Driven to Distraction: Which is Worse – Inexperience, Mobile Phones or Kids?

Driven to Distraction: Which is Worse – Inexperience, Mobile Phones or Kids?

February 19, 2014 Car 0 Comments
using phone behind wheels
The mobile phone remains one of the biggest distractions for motorists globally.

Most of us know that reaching for our cell phone whilst behind the wheel increases the risk of an accident substantially, but a new US study suggests that for an inexperienced driver, the crash-risk could go up by 700%.

Published by the New England Journal of Medicine, the study harnessed cameras, accelerometers, GPS devices and a range of other sensors in order to collect information about 42 new drivers aged 16 and 17, and 167 older drivers with more experience.

Among the types of behaviour analysed were mobile phone use, reaching for items in the car, sending SMSs, using the stereo and other dashboard controls, and eating and drinking.

Eating was a big risk for the newly licensed drivers, nearly tripling the accident probability. Texting or looking at something on the side of the road quadrupled the risk, while making a call topped the list, increasing the risk of an accident eight-fold.

Overall, 10 per cent of time driving was spent looking at something other than the road ahead.

The lead author of the findings, Charlie Klauer, a research scientist at Virginia Tech University, said, “Kids need to have their eyes forward. To add any other distraction into this is really increasing the risk.”

The Kids Aren’t Doing Alright

However, “kids” – if we understand the less American meaning of the word – may themselves be one of the biggest distractions, according to a recent Australian study.

The Monash University Accident Research Centre in Melbourne analysed 92 journeys by 12 families, and found that children were 12 times more distracting than using a mobile phone.

Parents with kids on board spent an average of three minutes and 22 seconds with their eyes not on the road during a 16 minute trip, the study found.

Among the types of distractions identified, looking at a child in the rear-view mirror came out on top (76.4 per cent), while talking to a child came second (16 per cent). Handing a child food or drink (seven per cent) was followed by playing with a child (one per cent).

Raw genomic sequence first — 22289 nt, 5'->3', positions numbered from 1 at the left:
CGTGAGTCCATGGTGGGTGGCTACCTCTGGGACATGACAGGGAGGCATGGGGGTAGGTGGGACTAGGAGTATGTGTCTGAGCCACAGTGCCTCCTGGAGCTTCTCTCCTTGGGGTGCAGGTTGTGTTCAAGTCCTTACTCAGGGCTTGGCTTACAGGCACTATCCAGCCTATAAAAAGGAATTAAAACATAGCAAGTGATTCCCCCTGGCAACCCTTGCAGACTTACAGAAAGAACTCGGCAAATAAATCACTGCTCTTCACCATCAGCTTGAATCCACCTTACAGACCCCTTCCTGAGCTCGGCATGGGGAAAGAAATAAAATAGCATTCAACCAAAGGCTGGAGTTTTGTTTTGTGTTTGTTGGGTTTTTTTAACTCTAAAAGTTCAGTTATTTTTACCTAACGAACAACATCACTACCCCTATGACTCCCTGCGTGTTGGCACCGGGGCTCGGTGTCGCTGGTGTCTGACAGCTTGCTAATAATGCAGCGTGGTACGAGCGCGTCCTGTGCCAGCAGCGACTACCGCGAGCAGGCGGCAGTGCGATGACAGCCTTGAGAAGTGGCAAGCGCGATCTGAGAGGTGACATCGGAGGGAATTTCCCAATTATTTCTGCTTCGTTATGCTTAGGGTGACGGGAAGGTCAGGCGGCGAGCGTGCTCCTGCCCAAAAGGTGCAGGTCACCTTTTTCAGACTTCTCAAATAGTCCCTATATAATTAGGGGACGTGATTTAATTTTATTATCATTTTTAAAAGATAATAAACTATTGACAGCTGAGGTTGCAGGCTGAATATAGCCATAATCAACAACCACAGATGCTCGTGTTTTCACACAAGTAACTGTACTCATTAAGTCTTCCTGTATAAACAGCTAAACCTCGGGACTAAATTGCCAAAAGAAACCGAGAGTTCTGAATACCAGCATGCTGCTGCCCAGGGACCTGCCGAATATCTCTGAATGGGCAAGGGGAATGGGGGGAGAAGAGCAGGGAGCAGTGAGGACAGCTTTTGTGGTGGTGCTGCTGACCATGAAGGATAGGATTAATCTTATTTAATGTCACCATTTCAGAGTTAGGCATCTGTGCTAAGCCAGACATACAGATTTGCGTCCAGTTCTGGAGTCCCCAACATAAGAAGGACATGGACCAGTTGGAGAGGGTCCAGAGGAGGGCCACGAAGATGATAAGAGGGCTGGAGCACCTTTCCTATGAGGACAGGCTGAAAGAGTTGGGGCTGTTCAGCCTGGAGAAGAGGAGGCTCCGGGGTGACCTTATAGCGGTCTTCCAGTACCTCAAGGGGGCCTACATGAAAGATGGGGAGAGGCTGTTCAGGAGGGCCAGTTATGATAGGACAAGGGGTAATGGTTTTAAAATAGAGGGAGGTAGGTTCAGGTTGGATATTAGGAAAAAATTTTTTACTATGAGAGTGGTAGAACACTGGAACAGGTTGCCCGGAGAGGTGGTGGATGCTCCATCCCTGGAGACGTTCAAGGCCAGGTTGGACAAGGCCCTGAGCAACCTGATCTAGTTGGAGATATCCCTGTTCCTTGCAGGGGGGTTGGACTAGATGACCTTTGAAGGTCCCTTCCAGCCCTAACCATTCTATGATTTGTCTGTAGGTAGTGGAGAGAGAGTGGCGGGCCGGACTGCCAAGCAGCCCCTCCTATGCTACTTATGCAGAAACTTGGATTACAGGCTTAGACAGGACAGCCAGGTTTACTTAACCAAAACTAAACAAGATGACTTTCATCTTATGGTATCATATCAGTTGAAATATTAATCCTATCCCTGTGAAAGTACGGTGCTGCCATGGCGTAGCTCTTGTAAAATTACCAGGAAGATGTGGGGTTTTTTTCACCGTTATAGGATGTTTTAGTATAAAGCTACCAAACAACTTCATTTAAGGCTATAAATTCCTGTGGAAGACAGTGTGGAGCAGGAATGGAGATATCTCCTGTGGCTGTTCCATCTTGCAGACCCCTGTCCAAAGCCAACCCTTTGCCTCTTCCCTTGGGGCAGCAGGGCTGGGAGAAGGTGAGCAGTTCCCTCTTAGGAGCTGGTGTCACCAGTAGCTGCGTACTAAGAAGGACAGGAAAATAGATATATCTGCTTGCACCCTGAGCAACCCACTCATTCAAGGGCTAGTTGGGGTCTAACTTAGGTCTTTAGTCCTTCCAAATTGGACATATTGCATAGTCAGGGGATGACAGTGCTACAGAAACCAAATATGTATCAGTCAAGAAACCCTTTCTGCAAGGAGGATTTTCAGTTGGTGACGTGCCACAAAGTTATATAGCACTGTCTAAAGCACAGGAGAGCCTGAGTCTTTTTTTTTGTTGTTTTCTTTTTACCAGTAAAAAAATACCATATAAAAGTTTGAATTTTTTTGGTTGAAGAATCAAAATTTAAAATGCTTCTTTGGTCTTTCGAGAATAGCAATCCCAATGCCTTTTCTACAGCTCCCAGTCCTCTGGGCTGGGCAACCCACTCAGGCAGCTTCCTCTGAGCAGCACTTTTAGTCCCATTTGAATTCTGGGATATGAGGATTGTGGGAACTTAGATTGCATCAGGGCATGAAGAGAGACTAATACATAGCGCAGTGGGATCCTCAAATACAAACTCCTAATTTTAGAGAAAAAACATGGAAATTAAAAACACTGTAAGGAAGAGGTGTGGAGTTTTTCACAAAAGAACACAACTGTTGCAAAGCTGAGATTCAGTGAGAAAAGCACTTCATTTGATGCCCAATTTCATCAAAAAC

But for those who don’t have children (or who have particularly well-behaved, non-distracting children), it seems that gadgets are the biggest distraction while behind the wheel.

children in cars
An Australian study suggests children may be 12 times more distracting than mobile phones.

48% of UK Motorists Admit To Being Distracted By Mobile Phones Whilst Driving

A recent UK study by Zurich Insurance revealed that 84 per cent of British drivers believe that mobile phones, iPods, satnavs and DVD players increase the risk of an accident.

As in Singapore, using a mobile behind the wheel without a handsfree set is illegal in the UK, and yet 48 per cent of British motorists admit to being distracted by calls or texts on the road. 22 per cent say they have checked social media channels while driving.

83% of Singaporeans Admit Illegal Mobile Phone Use Behind Wheel

In Singapore, a Samsung-commissioned study revealed that 83 per cent of responding drivers admitted to using a mobile phone illegally behind the wheel. GPS or map applications were the prime reasons for using mobile phones, followed by checking mobile screens and texting. Despite these high figures, 95 per cent of those surveyed said they were aware of the illegality of mobile phone use.

Higher Car Insurance and Unnecessary Danger

For an activity that can nearly always be done before or after a car journey, using a mobile phone behind the wheel carries an unnecessary risk, especially since it can lead to stressful and dangerous accidents, higher car insurance premiums – and of course punishment under law.

Does Technology Hold the Key?

But do gadgets themselves offer the solution to the dangers of using mobiles behind the wheel? Samsung, for example, has developed a Drive Safe mode for its mobile devices, which helps drivers keep their attention on the road. Does such a system present an answer? Or does more education – particularly for new drivers – offer the solution? Then again, do bigger penalties and more rigorous enforcement hold the key? As ever, leave your thoughts below…

Further Reading:

Distracted Drivers and New Drivers in Perilous Mix (NYTimes)

Children in cars ‘more distracting than mobiles’ (Telegraph)

Drivers distracted by technology (Telegraph)

Survey on road safety finds over 80 percent of Singapore drivers admit to using mobile phones illegally while driving (Samsung)




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